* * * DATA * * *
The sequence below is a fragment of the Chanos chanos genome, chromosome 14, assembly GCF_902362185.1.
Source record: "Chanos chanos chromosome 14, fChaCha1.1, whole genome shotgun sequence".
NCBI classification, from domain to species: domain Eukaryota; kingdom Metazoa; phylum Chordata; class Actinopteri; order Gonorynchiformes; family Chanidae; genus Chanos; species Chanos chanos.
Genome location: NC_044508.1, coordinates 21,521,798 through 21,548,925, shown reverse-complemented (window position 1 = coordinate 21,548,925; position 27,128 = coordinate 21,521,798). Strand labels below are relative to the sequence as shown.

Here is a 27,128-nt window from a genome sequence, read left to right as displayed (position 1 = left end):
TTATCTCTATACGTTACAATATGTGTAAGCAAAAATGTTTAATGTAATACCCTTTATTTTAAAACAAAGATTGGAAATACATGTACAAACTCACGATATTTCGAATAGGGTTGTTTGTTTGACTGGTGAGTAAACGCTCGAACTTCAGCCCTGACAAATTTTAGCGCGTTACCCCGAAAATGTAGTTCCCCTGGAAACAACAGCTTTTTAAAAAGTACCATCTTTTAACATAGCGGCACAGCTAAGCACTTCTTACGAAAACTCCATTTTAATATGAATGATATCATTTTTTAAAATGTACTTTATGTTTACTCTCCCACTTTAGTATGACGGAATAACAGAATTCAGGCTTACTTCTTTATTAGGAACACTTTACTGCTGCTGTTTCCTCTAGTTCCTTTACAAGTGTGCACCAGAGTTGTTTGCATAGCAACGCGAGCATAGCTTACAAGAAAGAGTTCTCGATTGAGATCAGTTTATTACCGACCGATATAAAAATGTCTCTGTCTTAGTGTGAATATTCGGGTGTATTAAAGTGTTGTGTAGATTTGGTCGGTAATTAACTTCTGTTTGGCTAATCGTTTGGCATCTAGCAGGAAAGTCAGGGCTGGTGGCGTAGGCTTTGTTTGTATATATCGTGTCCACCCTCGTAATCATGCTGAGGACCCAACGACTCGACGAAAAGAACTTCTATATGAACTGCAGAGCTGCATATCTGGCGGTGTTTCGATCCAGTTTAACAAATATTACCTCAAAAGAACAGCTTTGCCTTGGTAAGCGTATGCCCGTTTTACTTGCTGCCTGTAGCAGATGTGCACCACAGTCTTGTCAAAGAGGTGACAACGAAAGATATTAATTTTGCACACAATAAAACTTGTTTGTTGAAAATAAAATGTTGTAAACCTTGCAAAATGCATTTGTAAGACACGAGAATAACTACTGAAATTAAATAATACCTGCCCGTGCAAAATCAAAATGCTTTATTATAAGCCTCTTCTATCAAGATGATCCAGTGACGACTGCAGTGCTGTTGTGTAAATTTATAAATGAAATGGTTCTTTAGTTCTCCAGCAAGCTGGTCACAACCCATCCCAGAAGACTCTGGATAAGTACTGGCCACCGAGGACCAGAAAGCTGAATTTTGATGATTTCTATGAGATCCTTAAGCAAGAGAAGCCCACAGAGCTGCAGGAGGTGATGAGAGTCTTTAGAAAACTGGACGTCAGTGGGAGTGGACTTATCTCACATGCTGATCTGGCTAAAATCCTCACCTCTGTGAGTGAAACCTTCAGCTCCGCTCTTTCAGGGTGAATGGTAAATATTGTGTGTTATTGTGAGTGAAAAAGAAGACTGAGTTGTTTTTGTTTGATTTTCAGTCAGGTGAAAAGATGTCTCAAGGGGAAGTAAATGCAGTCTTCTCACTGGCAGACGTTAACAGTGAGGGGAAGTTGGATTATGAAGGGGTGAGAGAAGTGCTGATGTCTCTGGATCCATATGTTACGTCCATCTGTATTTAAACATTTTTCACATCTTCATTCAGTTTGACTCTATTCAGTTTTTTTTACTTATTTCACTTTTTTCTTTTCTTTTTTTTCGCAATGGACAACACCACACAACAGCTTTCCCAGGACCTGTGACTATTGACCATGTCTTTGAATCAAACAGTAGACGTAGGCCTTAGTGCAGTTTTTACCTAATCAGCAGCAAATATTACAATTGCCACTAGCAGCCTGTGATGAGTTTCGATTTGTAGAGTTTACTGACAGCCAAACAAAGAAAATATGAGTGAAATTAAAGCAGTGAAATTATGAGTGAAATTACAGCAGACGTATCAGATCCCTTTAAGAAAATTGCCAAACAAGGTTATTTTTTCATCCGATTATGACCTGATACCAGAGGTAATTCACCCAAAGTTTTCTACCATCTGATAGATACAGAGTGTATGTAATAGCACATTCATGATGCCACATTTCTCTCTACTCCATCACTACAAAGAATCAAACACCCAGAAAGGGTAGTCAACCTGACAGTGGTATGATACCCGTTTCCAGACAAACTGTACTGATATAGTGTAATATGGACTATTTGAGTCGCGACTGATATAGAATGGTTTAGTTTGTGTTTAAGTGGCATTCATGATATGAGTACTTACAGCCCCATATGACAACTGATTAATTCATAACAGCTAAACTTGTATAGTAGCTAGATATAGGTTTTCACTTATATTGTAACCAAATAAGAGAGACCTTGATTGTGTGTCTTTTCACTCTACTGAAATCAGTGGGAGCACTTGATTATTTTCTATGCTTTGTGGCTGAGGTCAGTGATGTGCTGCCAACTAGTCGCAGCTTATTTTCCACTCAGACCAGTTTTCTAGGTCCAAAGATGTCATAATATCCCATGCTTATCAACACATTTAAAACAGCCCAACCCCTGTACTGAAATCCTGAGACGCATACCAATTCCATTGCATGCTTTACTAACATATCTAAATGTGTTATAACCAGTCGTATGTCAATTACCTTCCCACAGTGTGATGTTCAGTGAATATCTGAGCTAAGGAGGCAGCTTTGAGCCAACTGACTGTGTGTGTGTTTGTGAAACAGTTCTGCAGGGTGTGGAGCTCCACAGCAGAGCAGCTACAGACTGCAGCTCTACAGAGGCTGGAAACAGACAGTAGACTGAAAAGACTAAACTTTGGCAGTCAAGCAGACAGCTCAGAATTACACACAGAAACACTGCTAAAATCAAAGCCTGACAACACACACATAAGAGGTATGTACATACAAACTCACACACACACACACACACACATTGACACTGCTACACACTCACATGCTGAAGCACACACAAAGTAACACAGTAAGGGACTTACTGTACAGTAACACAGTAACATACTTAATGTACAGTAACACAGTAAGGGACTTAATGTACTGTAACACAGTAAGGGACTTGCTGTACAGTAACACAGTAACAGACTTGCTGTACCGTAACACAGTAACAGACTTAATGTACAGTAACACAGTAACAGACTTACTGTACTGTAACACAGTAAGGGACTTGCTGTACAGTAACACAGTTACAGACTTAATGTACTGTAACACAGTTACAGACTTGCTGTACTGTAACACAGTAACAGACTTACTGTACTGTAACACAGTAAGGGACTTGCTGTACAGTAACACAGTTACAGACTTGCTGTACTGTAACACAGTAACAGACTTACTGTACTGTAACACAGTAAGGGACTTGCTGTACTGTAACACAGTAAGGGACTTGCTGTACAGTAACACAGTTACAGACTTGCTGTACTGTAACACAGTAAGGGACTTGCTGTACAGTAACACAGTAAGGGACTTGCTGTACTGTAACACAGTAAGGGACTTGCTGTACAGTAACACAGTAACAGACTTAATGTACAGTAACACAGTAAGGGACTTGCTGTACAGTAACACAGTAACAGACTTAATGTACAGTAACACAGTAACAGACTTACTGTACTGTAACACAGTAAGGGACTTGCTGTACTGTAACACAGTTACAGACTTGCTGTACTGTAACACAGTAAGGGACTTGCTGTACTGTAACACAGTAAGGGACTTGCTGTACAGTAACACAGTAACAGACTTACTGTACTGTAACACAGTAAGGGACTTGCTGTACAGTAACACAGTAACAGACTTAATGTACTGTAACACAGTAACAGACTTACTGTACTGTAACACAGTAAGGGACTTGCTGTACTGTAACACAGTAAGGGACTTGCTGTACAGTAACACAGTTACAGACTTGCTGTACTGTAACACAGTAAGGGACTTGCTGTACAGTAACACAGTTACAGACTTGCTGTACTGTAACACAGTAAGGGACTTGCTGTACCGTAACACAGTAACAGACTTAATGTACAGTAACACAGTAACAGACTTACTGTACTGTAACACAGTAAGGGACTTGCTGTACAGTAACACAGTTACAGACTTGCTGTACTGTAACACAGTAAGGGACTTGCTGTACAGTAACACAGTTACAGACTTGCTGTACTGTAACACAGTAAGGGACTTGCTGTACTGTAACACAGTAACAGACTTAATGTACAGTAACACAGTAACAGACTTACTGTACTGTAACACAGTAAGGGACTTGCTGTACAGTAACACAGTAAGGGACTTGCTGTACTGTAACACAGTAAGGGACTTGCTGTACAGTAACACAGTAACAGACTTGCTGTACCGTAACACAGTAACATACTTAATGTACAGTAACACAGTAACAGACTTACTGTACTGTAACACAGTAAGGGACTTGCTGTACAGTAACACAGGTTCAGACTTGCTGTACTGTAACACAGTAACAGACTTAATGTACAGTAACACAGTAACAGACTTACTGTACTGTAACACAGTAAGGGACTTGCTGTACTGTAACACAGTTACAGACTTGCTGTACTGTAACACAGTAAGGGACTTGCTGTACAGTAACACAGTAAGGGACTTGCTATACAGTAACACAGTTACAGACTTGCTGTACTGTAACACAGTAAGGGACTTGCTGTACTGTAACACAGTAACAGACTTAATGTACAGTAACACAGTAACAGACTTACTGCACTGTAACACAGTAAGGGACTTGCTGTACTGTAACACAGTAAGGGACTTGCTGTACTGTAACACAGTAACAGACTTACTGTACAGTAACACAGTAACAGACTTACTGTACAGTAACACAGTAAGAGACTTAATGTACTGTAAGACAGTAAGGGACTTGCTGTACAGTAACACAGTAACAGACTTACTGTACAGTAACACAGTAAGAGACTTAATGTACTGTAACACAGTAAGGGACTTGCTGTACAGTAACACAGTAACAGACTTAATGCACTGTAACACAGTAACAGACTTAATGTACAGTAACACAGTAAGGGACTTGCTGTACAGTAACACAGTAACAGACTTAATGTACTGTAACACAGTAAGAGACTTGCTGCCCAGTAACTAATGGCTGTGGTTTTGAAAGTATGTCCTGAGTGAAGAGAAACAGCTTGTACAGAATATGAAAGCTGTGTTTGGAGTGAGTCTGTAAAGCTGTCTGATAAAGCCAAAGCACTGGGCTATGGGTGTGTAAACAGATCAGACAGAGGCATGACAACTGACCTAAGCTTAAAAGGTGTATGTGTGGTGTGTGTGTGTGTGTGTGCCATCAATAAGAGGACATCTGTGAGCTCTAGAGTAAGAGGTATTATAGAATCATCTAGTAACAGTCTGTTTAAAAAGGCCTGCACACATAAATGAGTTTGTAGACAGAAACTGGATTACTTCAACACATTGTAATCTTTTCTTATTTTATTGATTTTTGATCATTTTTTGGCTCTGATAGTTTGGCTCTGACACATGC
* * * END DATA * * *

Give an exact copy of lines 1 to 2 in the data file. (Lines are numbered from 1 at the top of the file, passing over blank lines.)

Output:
The sequence below is a fragment of the Chanos chanos genome, chromosome 14, assembly GCF_902362185.1.
Source record: "Chanos chanos chromosome 14, fChaCha1.1, whole genome shotgun sequence".